January 18, 2021 1:45 PM   Subscribe

I am making a pinwheel blanket that begins with casting on 5 stitches on double pointed needles, then joining them in the round. I would love some help.

(The pattern says to use 5 dp needles but I only have 4 ;/). On each even row you increase with a f/b per stitch, so each even row doubles the amount of stitches. The last time I knit this type of blanket was probably 10 years ago...can someone help? It's such a small amount of stitches to start with that it's throwing me off.
NB: I have watched a few youtube videos but they all involve several more stitches.
posted by bookworm4125 to Sports, Hobbies, & Recreation (8 answers total) 1 user marked this as a favorite
Ugh! I would do it using the Magic Loop technique. Casting on 5 sts on DPNs sounds awful, but if you are committed, 3 needles is necessary and sufficient. Cast on 2 sts on one needle, 2 sts on the next, then 1 on the last. Then to join in the round, you'll knit use your 4th needle to knit into the first stitch you cast on. Then knit the second stitch off that first needle--your 1st needle is now free, having been replaced by your 4th needle. Now use that 1st needle to knit off the 2nd needle, then use the 2nd needle to knit off the 3rd. For your second round, you'll do the same except do your kfbs.

I'm questioning this pattern, though. If you double your stitches every other row, you'll end up in hyperbolic territory very quickly. Rule of thumb, to knit a circle you double the stitches on the 2nd row, then the 4th, then the 8th, then the 16th, then the 32nd, and so on.

Good luck.
posted by rikschell at 1:54 PM on January 18, 2021 [3 favorites]

Response by poster: Ack, sorry (not to threadsit), you are right, rikschell--it is just increasing for every even row either with a f/b or a yarn over. I will try it the way you described--thanks!
posted by bookworm4125 at 1:59 PM on January 18, 2021

Casting on 5 sts in the round is awful either way (though magic loop is much better!) so I recommend cheating. Make a short length of i-cord 5 sts around, work the pattern increases until it's a manageable number of sts, then undo the i-cord from the other end, cut off the excess and weave it in.
posted by zeptoweasel at 2:09 PM on January 18, 2021 [5 favorites]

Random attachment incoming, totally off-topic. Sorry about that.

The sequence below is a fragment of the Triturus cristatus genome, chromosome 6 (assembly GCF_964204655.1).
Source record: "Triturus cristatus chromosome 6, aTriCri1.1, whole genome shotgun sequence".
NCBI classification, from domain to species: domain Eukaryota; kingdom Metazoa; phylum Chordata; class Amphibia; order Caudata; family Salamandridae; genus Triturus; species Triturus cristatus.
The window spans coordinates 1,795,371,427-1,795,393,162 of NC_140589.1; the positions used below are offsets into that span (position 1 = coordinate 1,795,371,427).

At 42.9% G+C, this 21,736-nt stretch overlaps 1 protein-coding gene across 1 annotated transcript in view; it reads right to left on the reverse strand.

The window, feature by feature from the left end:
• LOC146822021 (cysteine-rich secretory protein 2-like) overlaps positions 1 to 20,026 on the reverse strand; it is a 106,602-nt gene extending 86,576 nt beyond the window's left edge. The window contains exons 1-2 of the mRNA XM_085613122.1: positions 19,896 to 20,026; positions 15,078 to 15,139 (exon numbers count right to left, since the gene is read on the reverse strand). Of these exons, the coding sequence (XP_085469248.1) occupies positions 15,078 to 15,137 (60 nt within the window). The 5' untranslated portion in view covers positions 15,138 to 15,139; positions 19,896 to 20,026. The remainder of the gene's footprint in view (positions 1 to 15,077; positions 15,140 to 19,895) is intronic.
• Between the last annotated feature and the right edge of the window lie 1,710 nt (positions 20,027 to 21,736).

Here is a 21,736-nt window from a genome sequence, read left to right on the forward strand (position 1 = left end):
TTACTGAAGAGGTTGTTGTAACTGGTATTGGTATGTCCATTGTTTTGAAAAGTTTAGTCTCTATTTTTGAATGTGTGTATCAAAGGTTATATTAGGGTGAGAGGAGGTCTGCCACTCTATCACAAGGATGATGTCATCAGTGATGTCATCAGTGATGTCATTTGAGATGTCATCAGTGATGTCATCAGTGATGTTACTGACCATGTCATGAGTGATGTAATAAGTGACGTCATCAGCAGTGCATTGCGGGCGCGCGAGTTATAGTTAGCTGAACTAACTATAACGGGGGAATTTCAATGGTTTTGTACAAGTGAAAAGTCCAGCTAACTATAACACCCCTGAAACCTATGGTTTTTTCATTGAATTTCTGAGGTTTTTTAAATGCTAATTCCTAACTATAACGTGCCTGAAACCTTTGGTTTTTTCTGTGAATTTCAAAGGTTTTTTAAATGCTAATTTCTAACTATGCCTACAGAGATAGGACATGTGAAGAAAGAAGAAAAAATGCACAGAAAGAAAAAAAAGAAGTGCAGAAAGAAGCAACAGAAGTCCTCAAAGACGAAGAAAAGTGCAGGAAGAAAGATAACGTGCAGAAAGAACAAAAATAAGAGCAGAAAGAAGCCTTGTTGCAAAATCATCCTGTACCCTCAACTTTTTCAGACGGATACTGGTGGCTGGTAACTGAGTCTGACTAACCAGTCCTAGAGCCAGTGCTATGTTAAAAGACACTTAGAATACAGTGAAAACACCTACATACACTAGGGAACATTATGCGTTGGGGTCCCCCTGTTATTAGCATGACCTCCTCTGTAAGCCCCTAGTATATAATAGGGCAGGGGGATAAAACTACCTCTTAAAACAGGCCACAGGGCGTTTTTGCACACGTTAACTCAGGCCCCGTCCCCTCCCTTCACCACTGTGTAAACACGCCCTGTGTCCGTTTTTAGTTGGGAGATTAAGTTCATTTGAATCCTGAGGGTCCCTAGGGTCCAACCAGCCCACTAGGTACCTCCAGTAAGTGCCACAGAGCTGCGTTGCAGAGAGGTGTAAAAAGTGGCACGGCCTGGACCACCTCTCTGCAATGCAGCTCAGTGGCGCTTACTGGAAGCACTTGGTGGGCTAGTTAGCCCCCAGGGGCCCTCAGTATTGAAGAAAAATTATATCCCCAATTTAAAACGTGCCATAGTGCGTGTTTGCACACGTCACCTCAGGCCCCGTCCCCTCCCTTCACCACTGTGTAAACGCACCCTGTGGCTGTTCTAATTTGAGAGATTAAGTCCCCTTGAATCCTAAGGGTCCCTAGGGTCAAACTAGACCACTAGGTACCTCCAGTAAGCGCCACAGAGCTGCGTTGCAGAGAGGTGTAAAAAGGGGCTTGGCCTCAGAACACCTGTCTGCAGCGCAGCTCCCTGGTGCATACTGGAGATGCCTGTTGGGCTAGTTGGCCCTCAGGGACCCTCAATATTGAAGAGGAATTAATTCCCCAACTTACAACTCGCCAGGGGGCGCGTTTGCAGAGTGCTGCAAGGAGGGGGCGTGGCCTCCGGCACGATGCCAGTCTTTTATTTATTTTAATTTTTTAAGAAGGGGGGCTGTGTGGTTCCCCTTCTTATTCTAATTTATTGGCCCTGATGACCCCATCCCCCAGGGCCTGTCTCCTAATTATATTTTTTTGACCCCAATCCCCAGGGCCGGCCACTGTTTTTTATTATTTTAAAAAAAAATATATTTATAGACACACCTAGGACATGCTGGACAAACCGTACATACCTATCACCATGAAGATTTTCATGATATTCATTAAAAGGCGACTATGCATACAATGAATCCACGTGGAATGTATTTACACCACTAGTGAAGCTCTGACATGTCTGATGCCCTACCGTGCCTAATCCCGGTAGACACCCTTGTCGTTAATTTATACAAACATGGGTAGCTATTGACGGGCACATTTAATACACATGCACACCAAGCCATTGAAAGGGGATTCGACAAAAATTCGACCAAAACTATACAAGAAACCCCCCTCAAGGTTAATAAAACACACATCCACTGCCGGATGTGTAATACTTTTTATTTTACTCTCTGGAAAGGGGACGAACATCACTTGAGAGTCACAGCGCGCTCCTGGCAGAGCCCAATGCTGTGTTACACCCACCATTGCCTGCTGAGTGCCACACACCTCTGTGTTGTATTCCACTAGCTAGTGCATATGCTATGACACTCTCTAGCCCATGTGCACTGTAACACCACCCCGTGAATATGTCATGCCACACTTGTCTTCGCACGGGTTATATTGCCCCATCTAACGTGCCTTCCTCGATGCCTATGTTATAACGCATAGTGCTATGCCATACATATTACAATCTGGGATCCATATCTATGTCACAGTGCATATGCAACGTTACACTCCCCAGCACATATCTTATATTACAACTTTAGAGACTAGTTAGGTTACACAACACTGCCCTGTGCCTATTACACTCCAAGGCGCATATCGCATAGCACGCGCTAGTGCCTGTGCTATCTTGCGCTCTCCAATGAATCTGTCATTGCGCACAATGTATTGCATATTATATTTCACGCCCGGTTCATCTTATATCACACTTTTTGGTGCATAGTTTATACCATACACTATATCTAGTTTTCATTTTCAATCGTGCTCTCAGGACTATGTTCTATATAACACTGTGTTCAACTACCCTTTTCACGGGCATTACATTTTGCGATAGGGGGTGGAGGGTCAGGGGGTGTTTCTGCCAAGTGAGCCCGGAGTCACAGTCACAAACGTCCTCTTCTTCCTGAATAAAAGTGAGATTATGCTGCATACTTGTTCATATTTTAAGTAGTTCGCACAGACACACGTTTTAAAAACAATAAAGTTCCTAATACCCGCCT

I think it's doable.I would cast on all 5 on 1 dpn and then divide them up. I would keep 1 stitch on needle one, slide 2, 3, 4, and 5 on the 2nd needle. and then from the 2nd needle slide 4 & 5 onto needle 3. and then I would slide 5 from needle 3 onto the original needle so you can sandwich in a stitch marker between 5 and 1 to mark your rows. once you're sure your stitches aren't twisted then knit into 1 to join the circle. and then (unless it says otherwise) I would finish knitting the round and call it round 1 and then start the increases on round 2. it'll be fiddly and tight and difficult for the first few rows but I think you can do it.
posted by simplethings at 3:51 PM on January 18, 2021 [1 favorite]

You could try the pinhole cast on; it’s a little fussy at first but way easier than joining a normal cast on with a tiny number of stitches.
posted by firefleet at 4:24 PM on January 18, 2021

I’ve done this a couple of ways. You can skip the very start and cast on 10 and at the end, weave the tail through and pull tight, which makes hardly any difference to most projects of this type. You can knit the first few rows flat and seam it with the tail at the end (also possible to do pretty invisibly). Or you can cast on and join over just two needles, which makes things more manageable, and put one section on a third needle when it gets large enough to be less unwieldy. The best thing about this kind of caston is that at least you have a manageable number of stitches in short order. I like zeptoweasel’s suggestion, too.
posted by tchemgrrl at 4:58 PM on January 18, 2021 [1 favorite]

Response by poster: I did magic loop! Thanks all. It's kinda wonky though and has a big hole bc I'm not used to knitting in the round so I may frog it and start again!
posted by bookworm4125 at 9:54 PM on January 18, 2021 [1 favorite]

I'm working on a similar blanket right now and started it with Magic Loop. If you do frog it then make sure you're using VERY bendy circulars for ML, it really makes all the difference. I'm using Gingers right now and I'm pretty pleased with them.
posted by The Librarian at 4:47 PM on January 19, 2021

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